……The activists who in March insisted that “we must do something” to stop a hypothetical massacre are doing nothing today to stop a massacre that is not hypothetical but real and visible, and carried out by those who “did something”.
You can read the whole of Diana Johnstone & Jean Bricmont’s brilliant piece on the far from humanitarian, ‘humanitarian intervention’ in Libya here.
Hat tip: Media Lens message board.
Monday, August 15, 2011
Above you can watch an interview with me on Russia Today (RT), on the current situation in Syria, and why the US and its allies are only helping to inflame the situation there.
More on this story here.
UPDATE: On the subject of inflaming the situation in Syria, take a look at this (hat tip ‘Badger’on Media Lens message board).
Thursday, August 11, 2011
This piece of mine appears in today's First Post.
Neil Clark: Entire urban communities have been sacrificed in the blind rush to ‘liberate the people’
Within hours of the first London riots breaking out, the debate was already being polarised, with left-wing commentators blaming Tory cuts, poverty and institutionalised racism, and right-wing observers slamming multiculturalism, poor parenting and 'community' policing.
In fact both the Left and Right must take equal responsibility for the social breakdown we are now witnessing. Or more precisely, the New Left and the New Right.
You can read the whole article here.
Monday, August 08, 2011
This article of mine, on the civil unrest sweeping Britain exactly 100 years ago, appears in the Daily Express.
Neil Clark: Exactly 100 years ago the wealthy bought revolvers to protect themselves against the mob, soldiers shot striking workers dead and revolution was in the air...
THE Edwardian era is often portrayed as a period of peace and calm that preceded the horrors of the First World War.
In fact the early years of the 20th century were a time of enormous social unrest. And exactly 100 years ago this month, in August 1911, Britain appeared to be on the brink of revolution.
You can read the whole article here:
UPDATE: At the end of the piece I say:
The Britain of 2011 is a very different country to that of 1911 but with real wages once again falling and tens of billions of pounds wiped off the stock market amid fears of a global economic crash, is our situation really that much less volatile?
After this weekend's events- it seems that it isn’t.
Friday, August 05, 2011
You can watch me discussing the latest developments in Syria- and why France’s reaction is so extraordinary, on Russia Today here.
Meanwhile, I see that Hillary the Hawk has said that the US believes that over 2,000 people have been killed by the Syrian authorities in recent clashes. While all deaths must be deplored, there’s strong reasons for treating such numbers with a huge barrow-load of salt.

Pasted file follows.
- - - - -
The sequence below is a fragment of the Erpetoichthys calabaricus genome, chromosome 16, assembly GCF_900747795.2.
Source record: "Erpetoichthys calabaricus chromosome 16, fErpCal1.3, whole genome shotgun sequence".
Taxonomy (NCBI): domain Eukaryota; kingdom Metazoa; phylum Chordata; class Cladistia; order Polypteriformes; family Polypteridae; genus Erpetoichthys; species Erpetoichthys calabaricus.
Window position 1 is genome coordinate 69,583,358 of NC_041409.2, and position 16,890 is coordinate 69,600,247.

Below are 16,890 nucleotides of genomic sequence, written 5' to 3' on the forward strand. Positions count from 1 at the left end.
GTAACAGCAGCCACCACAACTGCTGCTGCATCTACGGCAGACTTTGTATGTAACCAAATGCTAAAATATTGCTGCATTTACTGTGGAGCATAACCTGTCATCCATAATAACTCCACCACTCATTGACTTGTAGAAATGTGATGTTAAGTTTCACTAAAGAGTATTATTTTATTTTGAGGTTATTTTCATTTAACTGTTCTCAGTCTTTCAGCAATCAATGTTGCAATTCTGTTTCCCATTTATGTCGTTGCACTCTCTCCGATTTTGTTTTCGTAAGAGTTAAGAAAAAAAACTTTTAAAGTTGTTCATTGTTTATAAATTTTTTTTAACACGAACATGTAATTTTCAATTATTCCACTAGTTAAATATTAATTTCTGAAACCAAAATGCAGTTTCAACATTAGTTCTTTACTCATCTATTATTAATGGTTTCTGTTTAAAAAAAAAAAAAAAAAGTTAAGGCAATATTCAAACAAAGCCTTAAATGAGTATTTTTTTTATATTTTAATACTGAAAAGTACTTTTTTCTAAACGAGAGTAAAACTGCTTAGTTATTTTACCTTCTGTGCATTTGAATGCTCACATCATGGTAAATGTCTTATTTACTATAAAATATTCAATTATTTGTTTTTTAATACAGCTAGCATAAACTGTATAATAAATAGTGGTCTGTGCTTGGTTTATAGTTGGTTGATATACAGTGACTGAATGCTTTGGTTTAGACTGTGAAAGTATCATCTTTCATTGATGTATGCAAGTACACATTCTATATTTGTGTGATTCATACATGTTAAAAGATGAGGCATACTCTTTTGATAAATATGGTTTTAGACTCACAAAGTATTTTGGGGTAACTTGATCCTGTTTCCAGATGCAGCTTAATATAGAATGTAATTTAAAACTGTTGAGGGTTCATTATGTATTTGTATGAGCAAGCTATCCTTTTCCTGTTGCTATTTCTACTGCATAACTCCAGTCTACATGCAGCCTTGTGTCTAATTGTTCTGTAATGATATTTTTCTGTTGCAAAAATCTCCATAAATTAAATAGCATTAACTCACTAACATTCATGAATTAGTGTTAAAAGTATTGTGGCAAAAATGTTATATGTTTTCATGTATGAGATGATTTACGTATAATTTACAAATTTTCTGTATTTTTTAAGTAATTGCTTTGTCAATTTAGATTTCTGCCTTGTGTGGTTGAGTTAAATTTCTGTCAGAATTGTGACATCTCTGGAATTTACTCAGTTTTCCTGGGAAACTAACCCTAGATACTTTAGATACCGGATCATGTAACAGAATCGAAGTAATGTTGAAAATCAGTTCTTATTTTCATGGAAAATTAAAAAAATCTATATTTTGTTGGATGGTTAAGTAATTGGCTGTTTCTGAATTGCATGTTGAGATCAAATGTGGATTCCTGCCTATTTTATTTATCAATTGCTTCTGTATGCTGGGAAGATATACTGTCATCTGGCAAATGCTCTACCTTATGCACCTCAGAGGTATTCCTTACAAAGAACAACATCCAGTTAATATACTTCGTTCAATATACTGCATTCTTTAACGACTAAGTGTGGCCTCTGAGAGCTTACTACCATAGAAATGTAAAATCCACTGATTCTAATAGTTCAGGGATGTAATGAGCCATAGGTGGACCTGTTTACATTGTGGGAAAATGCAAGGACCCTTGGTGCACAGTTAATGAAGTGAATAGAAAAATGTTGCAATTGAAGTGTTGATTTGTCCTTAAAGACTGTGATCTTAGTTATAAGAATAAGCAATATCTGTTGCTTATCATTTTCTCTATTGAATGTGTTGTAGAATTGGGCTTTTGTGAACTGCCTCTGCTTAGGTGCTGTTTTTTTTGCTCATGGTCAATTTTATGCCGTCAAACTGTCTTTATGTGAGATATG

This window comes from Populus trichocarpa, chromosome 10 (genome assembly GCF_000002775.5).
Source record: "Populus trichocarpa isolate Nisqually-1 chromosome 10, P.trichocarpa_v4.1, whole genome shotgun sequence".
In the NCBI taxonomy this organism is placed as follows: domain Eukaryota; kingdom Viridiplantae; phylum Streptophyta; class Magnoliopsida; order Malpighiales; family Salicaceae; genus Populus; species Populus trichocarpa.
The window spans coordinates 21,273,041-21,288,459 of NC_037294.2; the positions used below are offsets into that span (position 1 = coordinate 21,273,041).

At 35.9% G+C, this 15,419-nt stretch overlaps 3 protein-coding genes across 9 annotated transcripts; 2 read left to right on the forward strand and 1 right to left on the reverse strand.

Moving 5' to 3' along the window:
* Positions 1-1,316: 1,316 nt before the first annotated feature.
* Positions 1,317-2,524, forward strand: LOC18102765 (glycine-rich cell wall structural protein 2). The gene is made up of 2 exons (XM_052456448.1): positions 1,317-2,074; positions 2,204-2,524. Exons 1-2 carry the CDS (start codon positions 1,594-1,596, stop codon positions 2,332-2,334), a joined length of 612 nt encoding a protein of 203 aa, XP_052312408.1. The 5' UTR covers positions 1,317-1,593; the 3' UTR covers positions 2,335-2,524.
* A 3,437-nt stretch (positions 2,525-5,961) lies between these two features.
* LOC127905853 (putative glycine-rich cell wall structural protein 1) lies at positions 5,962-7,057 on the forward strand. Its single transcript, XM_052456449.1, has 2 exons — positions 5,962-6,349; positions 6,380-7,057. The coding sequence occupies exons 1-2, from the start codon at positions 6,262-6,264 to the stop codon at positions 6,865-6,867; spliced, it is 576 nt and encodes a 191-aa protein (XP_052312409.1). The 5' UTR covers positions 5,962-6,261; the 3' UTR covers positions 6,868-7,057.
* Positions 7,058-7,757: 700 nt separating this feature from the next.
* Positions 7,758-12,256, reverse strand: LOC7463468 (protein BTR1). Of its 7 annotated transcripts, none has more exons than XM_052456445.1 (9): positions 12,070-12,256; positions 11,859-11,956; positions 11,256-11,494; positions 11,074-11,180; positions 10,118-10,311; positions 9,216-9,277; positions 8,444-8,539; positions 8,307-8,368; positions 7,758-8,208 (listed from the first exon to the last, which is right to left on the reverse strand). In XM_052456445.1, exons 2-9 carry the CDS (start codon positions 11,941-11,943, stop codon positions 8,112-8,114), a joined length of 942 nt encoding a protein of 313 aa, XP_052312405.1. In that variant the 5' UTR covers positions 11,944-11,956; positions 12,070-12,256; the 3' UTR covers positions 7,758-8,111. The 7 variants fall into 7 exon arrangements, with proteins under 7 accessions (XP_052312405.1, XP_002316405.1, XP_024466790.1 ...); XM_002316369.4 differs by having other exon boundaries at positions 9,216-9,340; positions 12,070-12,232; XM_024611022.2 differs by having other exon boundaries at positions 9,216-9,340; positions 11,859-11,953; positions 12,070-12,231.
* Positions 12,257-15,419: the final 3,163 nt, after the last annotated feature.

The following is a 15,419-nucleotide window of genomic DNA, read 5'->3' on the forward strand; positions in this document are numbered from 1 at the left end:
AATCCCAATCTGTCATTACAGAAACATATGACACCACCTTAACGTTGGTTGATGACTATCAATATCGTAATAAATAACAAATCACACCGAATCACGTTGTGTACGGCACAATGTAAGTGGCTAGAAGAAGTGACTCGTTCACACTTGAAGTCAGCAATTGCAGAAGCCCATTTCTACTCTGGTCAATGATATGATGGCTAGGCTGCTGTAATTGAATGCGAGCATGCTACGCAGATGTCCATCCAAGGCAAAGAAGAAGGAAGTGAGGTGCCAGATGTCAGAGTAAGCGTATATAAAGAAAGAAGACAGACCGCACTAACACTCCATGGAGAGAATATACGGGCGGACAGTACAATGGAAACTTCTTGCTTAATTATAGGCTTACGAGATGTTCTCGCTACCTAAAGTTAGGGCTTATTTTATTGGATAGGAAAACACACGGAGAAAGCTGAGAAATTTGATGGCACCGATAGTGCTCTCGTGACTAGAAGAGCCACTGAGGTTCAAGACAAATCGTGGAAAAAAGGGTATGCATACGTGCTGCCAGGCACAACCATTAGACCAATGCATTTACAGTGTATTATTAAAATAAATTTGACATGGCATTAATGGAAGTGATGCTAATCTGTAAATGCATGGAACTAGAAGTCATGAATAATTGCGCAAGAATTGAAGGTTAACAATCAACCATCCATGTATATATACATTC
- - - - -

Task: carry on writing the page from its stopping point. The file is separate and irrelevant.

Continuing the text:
John Pilger writes:
Following the same path as the build-up to the invasion of Iraq, the media coverage in the spring of 1999 was a series of fraudulent justifications, beginning with the then US defence secretary William Cohen's claim that "we've now seen about 100,000 military-aged [Albanian] men missing . . . they may have been murdered". David Scheffer, the then US ambassador-at-large for war crimes, announced that as many as "225,000 ethnic Albanian men aged between 14 and 59" may have been killed
……….One year later, the International War Crimes Tribunal, a body in effect set up by Nato, announced that the final count of bodies found in Kosovo's "mass graves" was 2,788. This included combatants on both sides and Serbs and Roma murdered by the Kosovo Liberation Army. Like Iraq's fabled weapons of mass destruction, the figures used by the US and British governments and echoed by journalists were inventions - along with Serbian "rape camps" and Clinton's and Blair's claims that Nato never deliberately bombed civilians.
The US is not a disinterested party when it comes to Syria, nor was it when it came to events in the Balkans in the late 1990s.
For a view on Syria from someone who has actually been in the country this summer, check out this report.
On July 15, I received news feeds from the AFP announcing a million protestors all over Syria, of which 500,000 in Hama alone.
In Hama however, they could not have been more than 10,000.
This ‘information’ was even more absurd due to the fact that the city of Hama counts only 370,000 inhabitants.
Monday, August 01, 2011
There's a must read piece by Professor Peter Dale Scott over at Global Research:
The pattern of U.S. collaboration with Muslim fundamentalists against more secular enemies is not new. It dates back to at least 1953, when the CIA recruited right-wing mullahs to overthrow Prime Minister Mossadeq in Iran, and also began to cooperate with the Sunni Muslim Brotherhood. But in Libya in 2011 we see a more complex marriage of convenience between US and al-Qaeda elements: one which repeats a pattern seen in Bosnia in 1992-95, and Kosovo in 1997-98. In those countries America responded to a local conflict in the name of a humanitarian intervention to restrain the side committing atrocities. But in all three cases both sides committed atrocities, and American intervention in fact favored the side allied with al-Qaeda.
The cause of intervention was fostered in all three cases by blatant manipulation and falsification of the facts.
You can read the whole piece here.
While over at antiwar.com, Justin Raimondo writes:
As in the Balkans, where US-trained and-funded “Kosovo Liberation Army” guerrillas fought alongside al-Qaeda’s legions and NATO forces, so the same alliance is fighting to “liberate” Libya.
As I’ve said before on numerous occasions, one of the biggest myths in international affairs is that the US and its western allies are implacably opposed to Islamic fundamentalism. They aren’t. The corporate/financial elite and lobby groups who determine our foreign policy will work alongside any group of extremists to achieve their goals when they feel that it's in their interest to do so.